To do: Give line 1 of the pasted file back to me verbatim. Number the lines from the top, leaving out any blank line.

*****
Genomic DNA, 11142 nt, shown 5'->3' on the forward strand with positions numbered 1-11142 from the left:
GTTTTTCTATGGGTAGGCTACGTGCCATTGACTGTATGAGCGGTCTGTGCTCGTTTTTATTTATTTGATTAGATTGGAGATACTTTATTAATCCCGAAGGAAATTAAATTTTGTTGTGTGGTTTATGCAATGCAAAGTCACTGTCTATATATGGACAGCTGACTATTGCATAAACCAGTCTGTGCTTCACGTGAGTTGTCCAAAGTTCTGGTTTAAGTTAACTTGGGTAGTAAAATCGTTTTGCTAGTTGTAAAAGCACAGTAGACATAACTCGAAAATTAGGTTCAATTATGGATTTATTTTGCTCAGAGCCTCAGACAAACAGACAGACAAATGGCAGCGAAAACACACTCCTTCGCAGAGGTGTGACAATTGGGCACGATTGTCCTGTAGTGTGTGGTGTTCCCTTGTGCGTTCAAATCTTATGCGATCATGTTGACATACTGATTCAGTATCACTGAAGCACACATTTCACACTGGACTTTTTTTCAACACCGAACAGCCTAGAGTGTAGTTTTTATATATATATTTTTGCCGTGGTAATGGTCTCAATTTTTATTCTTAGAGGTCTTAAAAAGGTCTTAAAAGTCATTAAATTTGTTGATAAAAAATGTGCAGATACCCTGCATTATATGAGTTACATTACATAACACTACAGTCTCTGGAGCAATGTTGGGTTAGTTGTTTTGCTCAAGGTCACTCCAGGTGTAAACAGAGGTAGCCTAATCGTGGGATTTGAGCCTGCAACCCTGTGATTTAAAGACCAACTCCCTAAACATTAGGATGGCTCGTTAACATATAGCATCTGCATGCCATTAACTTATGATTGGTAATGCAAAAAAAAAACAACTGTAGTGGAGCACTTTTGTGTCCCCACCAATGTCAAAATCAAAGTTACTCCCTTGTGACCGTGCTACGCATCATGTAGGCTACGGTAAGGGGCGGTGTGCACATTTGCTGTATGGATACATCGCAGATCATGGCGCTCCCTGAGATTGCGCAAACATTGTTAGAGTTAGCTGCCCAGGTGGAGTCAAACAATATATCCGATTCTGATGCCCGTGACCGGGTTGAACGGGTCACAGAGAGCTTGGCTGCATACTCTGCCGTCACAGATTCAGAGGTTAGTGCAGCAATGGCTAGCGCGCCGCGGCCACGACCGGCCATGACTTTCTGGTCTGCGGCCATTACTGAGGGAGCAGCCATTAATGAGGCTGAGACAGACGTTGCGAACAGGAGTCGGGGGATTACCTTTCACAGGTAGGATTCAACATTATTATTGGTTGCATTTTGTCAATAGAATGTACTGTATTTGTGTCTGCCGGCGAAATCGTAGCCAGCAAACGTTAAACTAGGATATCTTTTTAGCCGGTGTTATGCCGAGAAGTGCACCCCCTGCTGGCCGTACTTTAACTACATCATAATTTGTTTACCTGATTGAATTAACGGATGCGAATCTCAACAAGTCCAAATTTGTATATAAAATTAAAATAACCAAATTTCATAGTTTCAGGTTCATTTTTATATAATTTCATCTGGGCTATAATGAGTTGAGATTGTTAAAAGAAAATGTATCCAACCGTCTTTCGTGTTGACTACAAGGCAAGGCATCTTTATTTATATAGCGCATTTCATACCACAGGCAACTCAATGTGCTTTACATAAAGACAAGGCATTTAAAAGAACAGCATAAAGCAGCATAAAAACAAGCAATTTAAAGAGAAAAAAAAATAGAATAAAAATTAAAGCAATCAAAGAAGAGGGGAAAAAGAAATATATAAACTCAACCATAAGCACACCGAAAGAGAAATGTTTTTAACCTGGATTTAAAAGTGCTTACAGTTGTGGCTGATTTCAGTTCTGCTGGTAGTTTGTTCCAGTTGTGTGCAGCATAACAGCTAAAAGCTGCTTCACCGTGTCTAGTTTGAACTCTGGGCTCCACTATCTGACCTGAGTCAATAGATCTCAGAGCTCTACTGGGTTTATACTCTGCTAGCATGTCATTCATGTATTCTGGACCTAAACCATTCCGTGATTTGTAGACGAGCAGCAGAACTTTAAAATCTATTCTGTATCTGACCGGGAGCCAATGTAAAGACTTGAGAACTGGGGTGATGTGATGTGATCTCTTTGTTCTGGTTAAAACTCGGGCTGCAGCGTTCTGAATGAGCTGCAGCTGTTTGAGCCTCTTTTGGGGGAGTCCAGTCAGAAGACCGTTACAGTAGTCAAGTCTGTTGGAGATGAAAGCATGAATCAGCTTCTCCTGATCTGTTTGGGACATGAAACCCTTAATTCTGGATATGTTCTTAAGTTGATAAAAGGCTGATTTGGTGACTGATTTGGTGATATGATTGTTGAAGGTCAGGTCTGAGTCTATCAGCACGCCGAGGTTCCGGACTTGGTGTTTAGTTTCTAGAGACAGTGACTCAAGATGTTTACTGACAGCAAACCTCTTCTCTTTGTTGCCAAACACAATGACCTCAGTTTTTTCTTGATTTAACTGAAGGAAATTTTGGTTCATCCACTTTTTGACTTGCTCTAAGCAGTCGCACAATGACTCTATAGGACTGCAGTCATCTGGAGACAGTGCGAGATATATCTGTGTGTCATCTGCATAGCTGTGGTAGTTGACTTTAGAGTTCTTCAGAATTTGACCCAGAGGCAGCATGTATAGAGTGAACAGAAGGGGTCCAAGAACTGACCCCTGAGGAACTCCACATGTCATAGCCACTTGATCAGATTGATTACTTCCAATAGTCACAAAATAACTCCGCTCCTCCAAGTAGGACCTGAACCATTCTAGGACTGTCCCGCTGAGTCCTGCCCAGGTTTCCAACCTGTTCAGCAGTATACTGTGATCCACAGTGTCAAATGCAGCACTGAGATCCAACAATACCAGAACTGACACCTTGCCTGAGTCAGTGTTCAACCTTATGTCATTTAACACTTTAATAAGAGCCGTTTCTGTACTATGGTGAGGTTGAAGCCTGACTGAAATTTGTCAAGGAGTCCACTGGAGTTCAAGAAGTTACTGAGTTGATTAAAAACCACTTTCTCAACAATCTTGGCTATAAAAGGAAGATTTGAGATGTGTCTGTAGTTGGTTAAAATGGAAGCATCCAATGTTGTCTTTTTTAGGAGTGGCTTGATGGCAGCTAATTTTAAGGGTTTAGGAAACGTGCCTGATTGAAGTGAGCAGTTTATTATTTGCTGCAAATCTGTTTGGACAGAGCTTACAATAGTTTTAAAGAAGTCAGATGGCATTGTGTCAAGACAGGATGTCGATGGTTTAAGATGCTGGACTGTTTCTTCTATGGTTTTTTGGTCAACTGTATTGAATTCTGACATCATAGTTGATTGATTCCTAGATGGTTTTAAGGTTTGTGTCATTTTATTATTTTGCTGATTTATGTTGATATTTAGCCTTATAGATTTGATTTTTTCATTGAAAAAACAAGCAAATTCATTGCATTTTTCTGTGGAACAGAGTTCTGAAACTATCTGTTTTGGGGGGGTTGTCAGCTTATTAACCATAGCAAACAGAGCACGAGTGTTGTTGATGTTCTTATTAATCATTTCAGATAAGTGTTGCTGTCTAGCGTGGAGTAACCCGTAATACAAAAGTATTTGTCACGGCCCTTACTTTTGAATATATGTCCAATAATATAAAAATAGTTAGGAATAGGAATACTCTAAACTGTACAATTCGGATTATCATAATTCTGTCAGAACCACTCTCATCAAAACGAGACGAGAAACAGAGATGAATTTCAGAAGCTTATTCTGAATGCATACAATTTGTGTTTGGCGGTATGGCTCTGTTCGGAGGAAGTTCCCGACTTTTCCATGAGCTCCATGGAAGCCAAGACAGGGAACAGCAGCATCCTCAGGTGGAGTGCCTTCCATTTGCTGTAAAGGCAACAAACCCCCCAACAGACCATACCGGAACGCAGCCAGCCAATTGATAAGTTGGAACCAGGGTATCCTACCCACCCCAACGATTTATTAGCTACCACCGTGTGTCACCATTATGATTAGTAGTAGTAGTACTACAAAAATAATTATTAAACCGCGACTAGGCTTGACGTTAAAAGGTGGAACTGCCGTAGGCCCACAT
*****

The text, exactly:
Genomic DNA, 11142 nt, shown 5'->3' on the forward strand with positions numbered 1-11142 from the left: